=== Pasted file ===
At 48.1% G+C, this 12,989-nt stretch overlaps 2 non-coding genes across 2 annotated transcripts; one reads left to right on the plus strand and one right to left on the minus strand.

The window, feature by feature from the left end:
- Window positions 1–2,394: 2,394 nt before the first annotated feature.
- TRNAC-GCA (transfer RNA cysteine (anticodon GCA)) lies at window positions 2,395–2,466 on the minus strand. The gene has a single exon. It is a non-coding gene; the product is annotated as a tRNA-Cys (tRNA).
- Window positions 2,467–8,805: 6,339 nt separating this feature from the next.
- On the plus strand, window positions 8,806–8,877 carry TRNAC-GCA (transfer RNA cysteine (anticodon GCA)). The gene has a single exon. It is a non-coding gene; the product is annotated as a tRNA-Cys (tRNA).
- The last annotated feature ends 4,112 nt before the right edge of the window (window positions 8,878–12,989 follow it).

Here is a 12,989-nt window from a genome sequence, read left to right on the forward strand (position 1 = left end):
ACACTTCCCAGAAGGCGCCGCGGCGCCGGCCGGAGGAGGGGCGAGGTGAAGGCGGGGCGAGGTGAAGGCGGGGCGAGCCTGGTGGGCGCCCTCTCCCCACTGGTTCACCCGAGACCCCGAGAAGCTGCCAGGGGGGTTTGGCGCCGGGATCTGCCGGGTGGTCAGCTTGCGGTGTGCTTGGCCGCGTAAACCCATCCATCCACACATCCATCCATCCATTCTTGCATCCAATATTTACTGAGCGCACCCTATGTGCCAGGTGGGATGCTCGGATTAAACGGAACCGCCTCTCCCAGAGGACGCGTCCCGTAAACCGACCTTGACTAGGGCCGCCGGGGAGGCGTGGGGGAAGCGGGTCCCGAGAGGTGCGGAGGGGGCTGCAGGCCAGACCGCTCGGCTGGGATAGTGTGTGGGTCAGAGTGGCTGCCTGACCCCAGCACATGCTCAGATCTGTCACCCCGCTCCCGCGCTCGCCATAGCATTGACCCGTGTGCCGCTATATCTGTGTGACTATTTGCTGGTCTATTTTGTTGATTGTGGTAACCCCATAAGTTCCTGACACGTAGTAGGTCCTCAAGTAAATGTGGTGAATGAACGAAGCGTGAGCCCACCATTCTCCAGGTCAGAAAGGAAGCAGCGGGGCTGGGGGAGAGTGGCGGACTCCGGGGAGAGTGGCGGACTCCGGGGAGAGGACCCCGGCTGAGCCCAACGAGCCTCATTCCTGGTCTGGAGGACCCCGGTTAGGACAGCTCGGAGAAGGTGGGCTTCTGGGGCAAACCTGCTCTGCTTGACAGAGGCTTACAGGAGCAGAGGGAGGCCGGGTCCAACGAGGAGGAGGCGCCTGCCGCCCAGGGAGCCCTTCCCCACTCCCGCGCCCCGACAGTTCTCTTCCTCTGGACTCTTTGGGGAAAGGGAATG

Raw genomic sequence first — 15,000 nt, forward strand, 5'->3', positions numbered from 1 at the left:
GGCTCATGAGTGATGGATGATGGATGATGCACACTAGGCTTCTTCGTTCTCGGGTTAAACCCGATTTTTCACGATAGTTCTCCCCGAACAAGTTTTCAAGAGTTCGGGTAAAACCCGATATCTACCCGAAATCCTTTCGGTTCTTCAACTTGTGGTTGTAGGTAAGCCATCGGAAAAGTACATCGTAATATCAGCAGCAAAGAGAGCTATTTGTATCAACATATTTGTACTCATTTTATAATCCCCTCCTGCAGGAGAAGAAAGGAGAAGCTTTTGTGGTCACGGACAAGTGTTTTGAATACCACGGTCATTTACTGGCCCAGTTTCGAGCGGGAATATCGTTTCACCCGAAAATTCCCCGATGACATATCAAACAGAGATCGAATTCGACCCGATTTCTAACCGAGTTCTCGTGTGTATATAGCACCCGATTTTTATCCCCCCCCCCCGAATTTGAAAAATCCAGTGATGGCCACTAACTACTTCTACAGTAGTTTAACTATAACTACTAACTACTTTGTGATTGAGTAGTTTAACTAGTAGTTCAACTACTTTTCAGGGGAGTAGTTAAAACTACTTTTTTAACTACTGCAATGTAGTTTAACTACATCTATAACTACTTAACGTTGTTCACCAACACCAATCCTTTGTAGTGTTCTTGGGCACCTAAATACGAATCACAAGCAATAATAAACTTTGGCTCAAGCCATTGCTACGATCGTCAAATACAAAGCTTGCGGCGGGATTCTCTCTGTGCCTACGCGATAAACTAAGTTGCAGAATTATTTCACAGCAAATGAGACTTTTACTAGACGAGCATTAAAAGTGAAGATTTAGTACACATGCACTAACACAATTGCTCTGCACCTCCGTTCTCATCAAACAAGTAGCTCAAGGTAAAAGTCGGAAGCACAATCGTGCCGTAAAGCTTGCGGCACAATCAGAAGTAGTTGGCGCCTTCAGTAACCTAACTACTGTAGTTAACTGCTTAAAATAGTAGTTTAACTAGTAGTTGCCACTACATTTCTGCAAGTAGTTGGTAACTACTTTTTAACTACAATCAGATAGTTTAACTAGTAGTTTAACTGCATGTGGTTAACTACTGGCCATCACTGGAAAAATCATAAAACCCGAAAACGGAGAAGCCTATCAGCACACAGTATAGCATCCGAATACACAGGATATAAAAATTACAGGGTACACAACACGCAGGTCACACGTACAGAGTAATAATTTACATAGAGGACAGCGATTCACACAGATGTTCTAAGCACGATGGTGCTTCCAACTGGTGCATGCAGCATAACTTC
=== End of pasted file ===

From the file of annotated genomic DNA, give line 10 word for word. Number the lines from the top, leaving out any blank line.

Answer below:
Raw genomic sequence first — 15,000 nt, forward strand, 5'->3', positions numbered from 1 at the left: